FIA GT Championship – Zhuhai – Race Report
A hot and
humid final race of the 2004 Championship saw Maserati takes its
second win from its four race season, but this time the AF Corse
team scored points – lots of them, for a 1-2 finish, Andrea
Bertolini and Mika Salo easing up towards the end to take the flag
a second and a half ahead of the Fabrizio de Simone / Johnny Herbert
car. Only the Bobbi / Gardel Ferrari managed to make a race of it
over the three hours, but they were in brake trouble, and had to
add water at their second stop (of three).
Lucas Luhr and Sascha
Maassen secured the N-GT title, after a first DNF of the season
for the Ortelli / Collard Porsche. The class win went to Christian
Pescatori and Jaime Melo, and some significant retirements eventually
saw the Vonka Racing Porsche take third in class, Jan Vonka and
Miro Konopka making just one pit stop – but coming home nine
laps behind the winning GPC Ferrari.
For the GT racers it
was a three stop race round the Chinese track (heavy on brakes and
fuel), but with one significant exception - and that turned out
to be a wrong move for the crew in the #11 GPC Ferrari 575.
It was a long
way to travel for some bad racing luck for two British teams, the
RJN Nissan and both GNM cars in trouble very early on. The Nash
Porsche wouldn’t start (and didn’t) while the Saleen
(driveshaft) and the Nissan pitted after one lap. The 350Z was eventually
out with radiator trouble after 27 laps, the S7-R completing 45.
Erdos (right) made a blinding start to leap into second (from sixth)
on lap 1, but although he held off the Maseratis until lap 11, by
then Bobbi (leading, above) was 11 seconds up the road in the lead.
Erdos made an early stop for fuel (lap 16), but lost nine minutes
in the process.
It wasn't initially
for fuel though: "I was having problems right from the start
with low battery voltage. The alarms were flashing on my dash from
the start of the race and the car was beginning to misfire from
the end of lap 2. At around lap 4 or 5 Johnny Herbert (in third)
in the Maseratti hit my back end and made me go wide. I lost second
and then two more positions. I had settle down in fifth place when
Karl Wendlinger hit me - a very ambitious "lunge" into
turn 1. This put his and my car into a spin and lost me some time.
We were having problems with the alternator though as early as lap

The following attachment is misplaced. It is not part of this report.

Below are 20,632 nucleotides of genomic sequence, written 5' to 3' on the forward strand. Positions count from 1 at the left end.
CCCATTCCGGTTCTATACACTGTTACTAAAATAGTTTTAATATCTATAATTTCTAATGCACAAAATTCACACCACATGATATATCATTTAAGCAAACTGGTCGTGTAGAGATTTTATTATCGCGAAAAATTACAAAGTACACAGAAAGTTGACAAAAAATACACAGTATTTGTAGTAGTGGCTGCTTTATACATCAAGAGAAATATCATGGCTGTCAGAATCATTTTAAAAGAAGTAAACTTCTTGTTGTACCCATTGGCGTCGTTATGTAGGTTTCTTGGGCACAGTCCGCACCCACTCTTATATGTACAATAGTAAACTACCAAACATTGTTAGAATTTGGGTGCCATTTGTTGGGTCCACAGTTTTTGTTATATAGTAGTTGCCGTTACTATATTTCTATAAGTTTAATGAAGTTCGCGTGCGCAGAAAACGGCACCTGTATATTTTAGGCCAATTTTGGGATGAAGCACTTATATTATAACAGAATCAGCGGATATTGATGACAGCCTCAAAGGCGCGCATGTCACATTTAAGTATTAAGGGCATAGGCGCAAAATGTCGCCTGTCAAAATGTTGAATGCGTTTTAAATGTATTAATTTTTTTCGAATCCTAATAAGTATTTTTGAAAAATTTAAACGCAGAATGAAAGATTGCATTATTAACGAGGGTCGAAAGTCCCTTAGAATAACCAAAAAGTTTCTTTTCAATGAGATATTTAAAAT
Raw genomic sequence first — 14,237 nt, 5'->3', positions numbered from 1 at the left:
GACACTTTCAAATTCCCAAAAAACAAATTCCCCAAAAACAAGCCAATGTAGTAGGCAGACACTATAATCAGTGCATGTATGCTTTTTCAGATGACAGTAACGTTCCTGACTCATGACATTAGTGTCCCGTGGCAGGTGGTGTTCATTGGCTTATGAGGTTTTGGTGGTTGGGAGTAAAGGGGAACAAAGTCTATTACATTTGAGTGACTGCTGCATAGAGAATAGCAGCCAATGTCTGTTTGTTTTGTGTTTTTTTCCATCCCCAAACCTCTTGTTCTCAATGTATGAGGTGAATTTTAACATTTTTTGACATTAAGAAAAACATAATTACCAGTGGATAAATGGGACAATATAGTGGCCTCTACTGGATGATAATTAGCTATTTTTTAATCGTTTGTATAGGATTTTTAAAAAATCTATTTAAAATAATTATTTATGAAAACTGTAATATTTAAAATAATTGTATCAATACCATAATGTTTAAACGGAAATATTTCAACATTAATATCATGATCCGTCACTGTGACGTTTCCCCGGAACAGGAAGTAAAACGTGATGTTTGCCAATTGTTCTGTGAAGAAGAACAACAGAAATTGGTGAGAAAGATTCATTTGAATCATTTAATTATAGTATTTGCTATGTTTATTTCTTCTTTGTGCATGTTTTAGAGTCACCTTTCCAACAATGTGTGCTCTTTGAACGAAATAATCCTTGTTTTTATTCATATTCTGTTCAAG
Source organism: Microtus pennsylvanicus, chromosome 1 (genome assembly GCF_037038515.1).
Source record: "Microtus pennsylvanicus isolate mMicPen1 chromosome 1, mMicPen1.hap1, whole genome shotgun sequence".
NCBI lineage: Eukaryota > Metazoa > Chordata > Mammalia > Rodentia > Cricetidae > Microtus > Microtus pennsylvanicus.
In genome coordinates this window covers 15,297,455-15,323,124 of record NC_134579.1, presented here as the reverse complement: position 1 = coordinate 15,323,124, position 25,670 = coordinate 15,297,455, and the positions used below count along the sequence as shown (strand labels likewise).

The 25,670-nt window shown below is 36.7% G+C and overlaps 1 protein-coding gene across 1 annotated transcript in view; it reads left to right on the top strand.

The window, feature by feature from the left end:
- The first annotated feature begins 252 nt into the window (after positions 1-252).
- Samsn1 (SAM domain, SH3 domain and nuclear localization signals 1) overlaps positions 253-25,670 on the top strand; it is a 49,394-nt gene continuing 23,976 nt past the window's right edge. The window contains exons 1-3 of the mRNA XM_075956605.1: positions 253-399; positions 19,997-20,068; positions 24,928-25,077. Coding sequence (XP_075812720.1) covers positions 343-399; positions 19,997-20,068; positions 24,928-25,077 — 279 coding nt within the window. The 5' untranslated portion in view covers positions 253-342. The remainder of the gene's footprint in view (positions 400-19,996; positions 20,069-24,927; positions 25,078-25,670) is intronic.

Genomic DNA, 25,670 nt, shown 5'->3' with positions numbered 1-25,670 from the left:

one, so I knew that I would have had to pit to fix the problem."
stops began as early as lap 25 (Drudi in #2), but more representative
ones started on lap 28, Salo (from third, on Herbert’s tail)
to Bertolini, who continued on the same Pirelli rubber. Bouchut
had been seven seconds behind the MC12s in fourth (in the Care Ferrari
550), well clear of the Vitaphone Saleen, Babini in #11 and Chris
Goodwin in the non-delayed RML Saleen.
The bulk of the first
stops occurred between laps 31 and 34 (in what turned out to be
a 113 lap race), but Uwe Alzen had trouble refiring the #5 Saleen
– and that was race over for the car that has enlivened a
good many events this year.
Babini was the last
stopper, on lap 36, when in the lead. But 36 times three is 108
(laps), so five were going to have to be found from somewhere.
New tyres for
Gabriele Gardel dropped him to third, so other than Gardel and Morbidelli
briefly leading thanks to stopping later than the Maseratis at the
second stops, it was a Maserati ahead all the way to the flag.
There was some place
changing going on in N-GT, Pescatori leading at the start, but Collard
taking over in #50 by lap 13, Maassen moving up to second on lap
17. Marc Lieb was an untroubled fourth at this stage, in the GruppeM
Lucas Luhr relieved
Maassen on lap 31, Melo Pescatori on lap 36 – and Ortelli
Collard on lap 38, but the #50 Porsche was in gearbox trouble, and
it lost 22 minutes. Unless something extraordinary happened in N-GT,
Ortelli was never going to make it three titles in a row –
as long as the #99 kept going, which it did. Second place was enough
for Luhr and Maassen to take the title, Melo and Pescatori taking
the Chinese chequer in the Ferrari.
“This season has
been very particular (special?) for my team because we started at
the last moment,” said the Italian N-GT winner. “In
one race, we would be fast and at the next, we would have a problem.
I hope to continue in this category and in this car next season
because it is very fast and we have a lot of experience with it."
when I woke up, I had this feeling that me and Sascha would be the
champions at the end of the day,” said Lucas Luhr, after securing
second place at the flag. “When the race started, the first
laps were not so good. But we finished after all. We have won six
races this year. I think we have had the fastest car and we deserved